JLF 2015: Discussing Mahabharata's myths and moral questions

  • Manjula Narayan, Hindustan Times, Jaipur
  • Updated: Jan 25, 2015 18:19 IST

A conversation between novelist Amish Tripathi and Bibek Debroy -- economist, translator of Mahabharata into English in 10 volumes, and now member of the newly appointed Niti Ayog -- at a session entitled The Conflict of Dharma in the Mahabharata. The event drew a large crowd, including the beleaguered Shashi Tharoor who was accompanied by Suhel Seth.

The session touched on interpretations of the idea of dharma and karma, stories from the Mahabharata like the tales of Yayati, of Bhisma, of Shakuntala and Kunti and ruminations of how one should live one's life.

Discussion also veered towards who exactly emerged the winner at the end of the epic, and the peculiar logic of Indian storytelling that leaves listeners and readers with no clear conclusions and no sense that all the strings have been tied up.

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"In many Indian stories the approach is not to leave with a sense of conclusion. The story should leave you more troubled so that you will find answers and philosophy that makes sense to you," said Tripathi, who added that as a nine-year-old, the ending of the Mahabharata made absolutely no sense to him, especially when he learnt that the Kauravas weren't consigned to hell but were in heaven.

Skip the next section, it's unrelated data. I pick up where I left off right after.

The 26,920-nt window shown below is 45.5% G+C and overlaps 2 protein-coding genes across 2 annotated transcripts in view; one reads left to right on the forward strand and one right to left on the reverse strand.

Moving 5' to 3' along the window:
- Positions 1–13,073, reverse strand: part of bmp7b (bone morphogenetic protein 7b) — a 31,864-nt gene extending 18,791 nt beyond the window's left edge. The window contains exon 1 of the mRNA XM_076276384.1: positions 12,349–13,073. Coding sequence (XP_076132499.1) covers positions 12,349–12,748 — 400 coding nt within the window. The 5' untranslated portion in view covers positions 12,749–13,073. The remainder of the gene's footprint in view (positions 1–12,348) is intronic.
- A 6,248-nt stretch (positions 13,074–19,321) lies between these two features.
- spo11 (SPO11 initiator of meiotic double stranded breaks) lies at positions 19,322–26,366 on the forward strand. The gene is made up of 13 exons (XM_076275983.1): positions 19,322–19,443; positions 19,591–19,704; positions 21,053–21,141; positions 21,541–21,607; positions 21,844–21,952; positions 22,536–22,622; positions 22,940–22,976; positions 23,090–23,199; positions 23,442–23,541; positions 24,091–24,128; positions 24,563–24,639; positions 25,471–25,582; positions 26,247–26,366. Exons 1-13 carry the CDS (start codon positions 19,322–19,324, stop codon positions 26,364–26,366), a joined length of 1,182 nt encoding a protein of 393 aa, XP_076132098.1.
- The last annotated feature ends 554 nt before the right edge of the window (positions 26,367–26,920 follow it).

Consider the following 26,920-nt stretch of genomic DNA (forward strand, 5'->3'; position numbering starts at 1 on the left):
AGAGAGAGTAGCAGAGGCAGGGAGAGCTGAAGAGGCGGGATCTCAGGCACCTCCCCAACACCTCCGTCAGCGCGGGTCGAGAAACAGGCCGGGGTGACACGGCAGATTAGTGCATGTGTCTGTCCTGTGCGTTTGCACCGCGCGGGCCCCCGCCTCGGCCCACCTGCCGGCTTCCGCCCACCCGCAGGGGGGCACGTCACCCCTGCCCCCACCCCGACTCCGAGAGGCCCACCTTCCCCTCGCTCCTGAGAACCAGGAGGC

The talk also took in the women of the epic with Debroy pronouncing that he considered Shakuntala the most spirited. He also talked about the story of a starving sage Vishwamitra, who enters a Chandala village to steal the hindquarters of a dog's carcass to feed his family. The Chandala, who does not want Vishwamitra to eat flesh that would 'pollute' him as a Brahmin, attempts to dissuade him.

"The next 10 chapters are devoted to a discussion of the question: "Who am I?"Am I the physical body or the atman?"says Debroy, who revealed, to much applause, that he alludes to the story whenever someone asks him how he, as a translator of the Mahabharata, continues to eat non-vegetarian food and drink liquor.

All in all, a session that appealed to those interested in both, myth and the great moral questions that continue to plague humankind.

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